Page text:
The Alaska Public Offices Commission (APOC) will soon decide whether to fine a group that backed Gov. Mike Dunleavy's run for office last year, based on a lengthy disclaimer on a radio ad state staffers say aired too fast to be readily heard.

The commission met Thursday in Anchorage to consider the proposed $900 fine against Families for Alaska’s Future-Dunleavy (FFAF), a group unaffiliated with his gubernatorial campaign, according to APOC paralegal Michael Schwahn.

“The commission chose to take that order under advisement, so we will see a final order within the next 10 days on the complaint,” Schwahn said.

A complaint against Families For Alaska’s Future-Dunleavy was brought last year by departing state Rep. Les Gara, D-Anchorage, who unsuccessfully asked APOC to remove the ad from the airwaves. Steve Strait, the group’s chair, acknowledged in November that the speed of the disclaimer was “a little fast” and said it would be changed.


KTVA staff listening to the one-minute ad posted online by APOC heard its disclaimer, which begins at 43 seconds into the clip, relay the following 73 words in 13 seconds – a sustained rate of roughly 5.6 words per second.

“This communication was paid for by Families for Alaska’s Future-Dunleavy; Steve Strait, chairman, approved this message. 645 G Street, Suite 100, PBM 1071, Anchorage, Alaska 99501. The top contributors to Families for Alaska’s Future-Dunleavy are the Republican Governors Association, Washington, D.C.; Republican State Leadership Committee, Washington, D.C.; GOPAC, Washington, D.C. This notice to voters is required by Alaska state law. We certify this advertisement is not authorized, paid for or approved by candidate.”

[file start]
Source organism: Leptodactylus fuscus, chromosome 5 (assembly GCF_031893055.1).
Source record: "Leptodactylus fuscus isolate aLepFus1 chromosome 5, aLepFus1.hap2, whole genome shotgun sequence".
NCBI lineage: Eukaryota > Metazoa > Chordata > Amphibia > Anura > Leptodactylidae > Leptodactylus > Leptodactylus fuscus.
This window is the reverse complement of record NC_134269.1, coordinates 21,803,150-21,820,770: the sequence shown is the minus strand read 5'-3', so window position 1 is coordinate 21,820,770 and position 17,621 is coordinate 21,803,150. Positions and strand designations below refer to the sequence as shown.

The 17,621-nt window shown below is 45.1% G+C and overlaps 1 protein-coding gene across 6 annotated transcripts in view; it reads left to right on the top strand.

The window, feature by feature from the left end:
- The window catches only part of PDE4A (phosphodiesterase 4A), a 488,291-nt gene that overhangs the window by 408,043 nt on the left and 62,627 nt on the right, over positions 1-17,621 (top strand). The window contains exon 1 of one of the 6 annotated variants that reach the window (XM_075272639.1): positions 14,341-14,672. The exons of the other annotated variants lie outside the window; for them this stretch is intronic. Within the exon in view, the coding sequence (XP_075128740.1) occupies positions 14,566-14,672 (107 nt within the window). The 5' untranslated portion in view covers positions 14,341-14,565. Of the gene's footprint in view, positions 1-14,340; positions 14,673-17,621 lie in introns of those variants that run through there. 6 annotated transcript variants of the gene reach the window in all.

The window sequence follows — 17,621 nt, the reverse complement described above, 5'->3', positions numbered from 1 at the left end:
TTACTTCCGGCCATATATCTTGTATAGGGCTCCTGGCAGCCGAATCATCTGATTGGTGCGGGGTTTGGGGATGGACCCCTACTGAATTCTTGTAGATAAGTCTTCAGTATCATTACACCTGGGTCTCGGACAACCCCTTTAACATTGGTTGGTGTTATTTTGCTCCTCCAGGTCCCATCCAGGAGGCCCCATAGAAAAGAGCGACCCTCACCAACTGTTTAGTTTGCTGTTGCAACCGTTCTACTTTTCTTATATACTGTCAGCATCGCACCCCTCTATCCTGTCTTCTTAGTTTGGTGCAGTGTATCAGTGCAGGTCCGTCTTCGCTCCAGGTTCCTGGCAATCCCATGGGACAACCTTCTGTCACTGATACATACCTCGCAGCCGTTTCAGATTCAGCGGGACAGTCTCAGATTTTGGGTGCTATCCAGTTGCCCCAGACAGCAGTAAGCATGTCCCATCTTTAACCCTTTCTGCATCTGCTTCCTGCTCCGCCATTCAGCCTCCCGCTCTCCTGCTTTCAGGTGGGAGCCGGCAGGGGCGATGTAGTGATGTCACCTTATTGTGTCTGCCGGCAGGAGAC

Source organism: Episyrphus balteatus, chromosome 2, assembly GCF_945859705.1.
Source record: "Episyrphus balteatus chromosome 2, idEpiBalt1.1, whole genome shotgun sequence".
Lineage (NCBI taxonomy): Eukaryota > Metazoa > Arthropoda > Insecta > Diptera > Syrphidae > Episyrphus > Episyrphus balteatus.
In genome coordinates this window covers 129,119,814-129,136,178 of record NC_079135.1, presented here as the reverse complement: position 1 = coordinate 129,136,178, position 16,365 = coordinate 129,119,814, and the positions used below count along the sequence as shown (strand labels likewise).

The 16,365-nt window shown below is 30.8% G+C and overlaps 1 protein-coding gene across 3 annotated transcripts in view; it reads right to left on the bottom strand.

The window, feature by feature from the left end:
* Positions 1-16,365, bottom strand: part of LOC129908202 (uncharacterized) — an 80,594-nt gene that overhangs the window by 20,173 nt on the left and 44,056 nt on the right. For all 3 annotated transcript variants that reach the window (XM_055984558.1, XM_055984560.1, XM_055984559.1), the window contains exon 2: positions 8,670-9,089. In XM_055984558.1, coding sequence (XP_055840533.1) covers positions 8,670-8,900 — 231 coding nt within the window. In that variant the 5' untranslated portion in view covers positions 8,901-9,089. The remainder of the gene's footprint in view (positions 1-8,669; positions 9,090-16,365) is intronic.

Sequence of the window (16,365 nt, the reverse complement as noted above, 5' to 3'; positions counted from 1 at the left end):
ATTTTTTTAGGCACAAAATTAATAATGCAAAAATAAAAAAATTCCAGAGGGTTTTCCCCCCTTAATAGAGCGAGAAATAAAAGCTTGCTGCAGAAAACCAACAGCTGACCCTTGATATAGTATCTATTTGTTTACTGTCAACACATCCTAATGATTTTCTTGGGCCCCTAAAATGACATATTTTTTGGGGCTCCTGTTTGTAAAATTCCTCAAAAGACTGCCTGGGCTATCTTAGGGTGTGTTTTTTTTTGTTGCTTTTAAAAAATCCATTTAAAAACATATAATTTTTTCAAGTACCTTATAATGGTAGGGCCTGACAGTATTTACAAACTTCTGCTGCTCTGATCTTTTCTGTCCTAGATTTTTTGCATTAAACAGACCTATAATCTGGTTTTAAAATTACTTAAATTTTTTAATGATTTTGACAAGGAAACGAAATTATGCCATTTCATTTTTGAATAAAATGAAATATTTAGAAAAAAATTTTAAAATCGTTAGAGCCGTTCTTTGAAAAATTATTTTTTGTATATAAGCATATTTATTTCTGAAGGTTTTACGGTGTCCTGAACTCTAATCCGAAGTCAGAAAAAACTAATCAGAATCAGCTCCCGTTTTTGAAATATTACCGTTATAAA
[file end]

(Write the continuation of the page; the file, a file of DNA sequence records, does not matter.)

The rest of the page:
According to a memo written by Schwahn, a replacement disclaimer was later prepared for the ad, but the original ran from Oct. 24 through Nov. 2 — just before the Nov. 6 general election in which Dunleavy prevailed over Democrat Mark Begich. Staff at APOC found both the original disclaimer and its replacement “indiscernible,” rejecting a claim by its creators that state law requiring disclaimers to be “easily heard” is subjective.

“If the Commission were to accept FFAF’s argument that ‘easily heard’ is a subjective standard and thus cannot be applied to the ads, unintelligible audio disclaimers read at breakneck speed, such as the ones in this case, would be considered legal, as long as it could be proven that the required information was hidden inside,” Schwahn wrote.

After initial messages APOC left in November with FFAF’s attorney weren’t returned, Schwahn recommended imposing the full penalty — which the commission can reduce by 50 percent if a group is an “inexperienced filer” of APOC records — as well as investigative costs of $212.50.

Jeff Bridges contributed information to this story.

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